The long line of cars inched slowly along a road that does not see many motor cars. Several minutes passed as we climbed over yet another hill in anticipation, when a small open horse and buggy, with a man wearing signature black clothes and a long beard and straw hat, sped by in the other direction smiling and waving at everyone. I was glad to see him, because on this beautiful spring day the first weekend in April, rain or shine, the Amish Auction takes place in Kentucky. Inching further along it comes into view, an entire hillside with a large green barn, and hundreds of people milling about. Every inch is covered in people, animals, and things for sale. Baby goats, ducks, rabbits, geese, turkeys, doves, chickens, and lots of dogs in one huge section, making sounds of squawking, barking, whistling, you name it with no one in particular paying attention to them.
Old tools for sale, things I don’t think anyone in their right mind uses anymore but the Amish. I spotted some old wooden hammers with one that had the head of it wrapped in metal. The old man sitting near by told me, “that would be good to keep him in line!” The Dazy butter churns in 5 different sizes were made of clear glass with a hand crank on the side with paddles inside. The smallest one was about the size of a coffee cup. Big enough to make butter for breakfast in the morning! I loved the handmade brooms. I had to buy one of those. There were 5 different sizes of those too! Then I noticed some strange-looking machines, they were Maytag Ringer Washing machines. There was about 10 of those. Hot item.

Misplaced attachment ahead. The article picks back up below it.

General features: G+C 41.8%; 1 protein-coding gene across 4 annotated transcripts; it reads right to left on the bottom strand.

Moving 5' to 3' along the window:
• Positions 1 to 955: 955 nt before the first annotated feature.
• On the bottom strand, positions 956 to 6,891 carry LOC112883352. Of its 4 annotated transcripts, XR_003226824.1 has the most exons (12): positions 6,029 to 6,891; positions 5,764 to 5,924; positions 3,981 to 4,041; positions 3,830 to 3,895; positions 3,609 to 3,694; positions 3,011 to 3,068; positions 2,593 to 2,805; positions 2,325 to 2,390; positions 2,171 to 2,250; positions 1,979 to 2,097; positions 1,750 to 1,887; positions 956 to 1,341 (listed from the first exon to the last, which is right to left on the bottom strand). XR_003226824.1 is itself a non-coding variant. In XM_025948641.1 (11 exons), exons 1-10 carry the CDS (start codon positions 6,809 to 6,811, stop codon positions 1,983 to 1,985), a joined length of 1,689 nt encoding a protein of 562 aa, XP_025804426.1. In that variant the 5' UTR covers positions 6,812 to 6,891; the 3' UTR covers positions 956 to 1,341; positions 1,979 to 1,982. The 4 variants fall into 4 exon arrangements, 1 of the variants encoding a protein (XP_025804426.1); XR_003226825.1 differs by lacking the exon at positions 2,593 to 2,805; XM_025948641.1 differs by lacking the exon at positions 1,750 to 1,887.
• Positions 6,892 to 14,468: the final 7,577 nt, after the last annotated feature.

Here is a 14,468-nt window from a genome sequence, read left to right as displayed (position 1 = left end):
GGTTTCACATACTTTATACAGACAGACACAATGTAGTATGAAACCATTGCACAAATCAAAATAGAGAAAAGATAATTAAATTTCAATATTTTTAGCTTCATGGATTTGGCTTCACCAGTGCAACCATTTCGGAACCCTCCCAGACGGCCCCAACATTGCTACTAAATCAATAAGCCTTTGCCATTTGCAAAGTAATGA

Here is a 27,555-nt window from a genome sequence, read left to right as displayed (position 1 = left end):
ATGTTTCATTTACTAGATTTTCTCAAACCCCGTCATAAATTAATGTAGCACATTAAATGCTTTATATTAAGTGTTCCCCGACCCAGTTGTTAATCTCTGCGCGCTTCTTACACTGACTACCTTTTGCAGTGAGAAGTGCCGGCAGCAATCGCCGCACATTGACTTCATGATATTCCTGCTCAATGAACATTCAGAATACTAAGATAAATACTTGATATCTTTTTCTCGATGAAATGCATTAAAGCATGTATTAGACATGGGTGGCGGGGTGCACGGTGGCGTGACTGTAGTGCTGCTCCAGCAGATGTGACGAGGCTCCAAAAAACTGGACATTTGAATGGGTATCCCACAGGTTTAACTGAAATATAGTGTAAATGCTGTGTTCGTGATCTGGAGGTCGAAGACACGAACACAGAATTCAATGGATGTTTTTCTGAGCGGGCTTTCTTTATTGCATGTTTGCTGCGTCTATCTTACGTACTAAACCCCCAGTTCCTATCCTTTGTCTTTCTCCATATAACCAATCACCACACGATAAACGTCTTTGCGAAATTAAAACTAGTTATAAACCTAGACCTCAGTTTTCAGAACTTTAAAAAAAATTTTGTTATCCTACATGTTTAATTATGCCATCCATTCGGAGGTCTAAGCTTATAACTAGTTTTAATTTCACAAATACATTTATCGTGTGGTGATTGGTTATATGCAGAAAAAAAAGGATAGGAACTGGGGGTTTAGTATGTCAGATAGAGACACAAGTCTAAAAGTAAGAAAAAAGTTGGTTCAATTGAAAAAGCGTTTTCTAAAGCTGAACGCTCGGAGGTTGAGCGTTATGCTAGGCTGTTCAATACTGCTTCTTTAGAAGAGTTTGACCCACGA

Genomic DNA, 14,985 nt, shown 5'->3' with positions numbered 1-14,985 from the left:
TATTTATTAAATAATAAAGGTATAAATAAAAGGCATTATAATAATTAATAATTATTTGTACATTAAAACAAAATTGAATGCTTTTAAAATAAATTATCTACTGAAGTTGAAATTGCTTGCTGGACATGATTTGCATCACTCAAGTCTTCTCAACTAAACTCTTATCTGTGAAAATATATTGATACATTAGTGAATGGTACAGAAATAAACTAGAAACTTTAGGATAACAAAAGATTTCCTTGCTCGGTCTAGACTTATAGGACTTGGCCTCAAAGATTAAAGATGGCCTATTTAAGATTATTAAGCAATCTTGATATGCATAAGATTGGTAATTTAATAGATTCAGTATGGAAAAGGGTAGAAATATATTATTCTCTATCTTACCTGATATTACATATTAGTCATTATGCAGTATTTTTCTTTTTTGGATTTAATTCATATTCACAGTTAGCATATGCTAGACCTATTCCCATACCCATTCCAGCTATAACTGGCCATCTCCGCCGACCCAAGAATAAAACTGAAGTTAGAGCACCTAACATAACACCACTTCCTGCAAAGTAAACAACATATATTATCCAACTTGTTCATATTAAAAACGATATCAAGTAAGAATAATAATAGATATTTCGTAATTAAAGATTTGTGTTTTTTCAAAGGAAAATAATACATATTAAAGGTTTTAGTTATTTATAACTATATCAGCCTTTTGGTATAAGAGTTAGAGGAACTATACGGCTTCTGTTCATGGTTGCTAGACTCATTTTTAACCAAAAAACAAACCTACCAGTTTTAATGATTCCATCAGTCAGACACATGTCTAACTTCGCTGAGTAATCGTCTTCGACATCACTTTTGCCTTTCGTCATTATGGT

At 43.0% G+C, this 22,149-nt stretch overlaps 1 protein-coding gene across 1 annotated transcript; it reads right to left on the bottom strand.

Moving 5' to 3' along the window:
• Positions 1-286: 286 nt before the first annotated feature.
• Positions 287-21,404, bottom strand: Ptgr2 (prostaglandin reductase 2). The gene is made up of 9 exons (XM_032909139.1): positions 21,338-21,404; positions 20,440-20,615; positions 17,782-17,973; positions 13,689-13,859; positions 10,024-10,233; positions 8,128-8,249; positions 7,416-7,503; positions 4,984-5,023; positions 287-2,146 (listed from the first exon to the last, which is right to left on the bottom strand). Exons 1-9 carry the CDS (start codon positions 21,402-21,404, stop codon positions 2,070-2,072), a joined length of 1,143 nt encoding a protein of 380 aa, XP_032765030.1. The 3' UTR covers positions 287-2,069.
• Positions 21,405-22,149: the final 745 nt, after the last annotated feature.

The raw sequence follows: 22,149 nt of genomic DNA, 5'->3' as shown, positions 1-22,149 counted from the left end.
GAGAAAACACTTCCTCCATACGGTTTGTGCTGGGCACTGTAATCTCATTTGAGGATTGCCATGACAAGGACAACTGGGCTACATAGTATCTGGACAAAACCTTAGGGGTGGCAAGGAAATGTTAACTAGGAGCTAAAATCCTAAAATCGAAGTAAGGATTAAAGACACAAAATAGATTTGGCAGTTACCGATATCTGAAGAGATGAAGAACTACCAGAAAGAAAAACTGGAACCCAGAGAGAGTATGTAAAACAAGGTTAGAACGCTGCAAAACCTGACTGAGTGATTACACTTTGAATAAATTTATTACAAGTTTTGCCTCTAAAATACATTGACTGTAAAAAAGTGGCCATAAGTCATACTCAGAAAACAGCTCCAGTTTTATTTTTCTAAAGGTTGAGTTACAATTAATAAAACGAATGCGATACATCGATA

Everywhere you look are the beautiful Amish mothers with their many children, carrying one in her arms with another two or three of them clutching her long skirt as she walks quickly by. The teenage girls are gathered in groups with their hair covered in white caps tied under their chin. Their dresses in beautiful shades of blue tight at the waist and then a full skirt to the ground. Shoes are athletic. Nike, Reebok, you get the picture. I tried not to notice.
It sounds like a Rock Concert of activity. With an auction going on in every corner of that hillside. The shouts..who will give me 5, now 10, 15 now 20! Gourds were another hot item. The Amish grow them and hollow them out and string them up to hang between poles in their gardens to attract Purple Martins to nest. Great bug control.
I enjoyed my visit to the Spring Amish Auction in Kentucky, I am planning to go back next year and buy a metal wrapped wood hammer.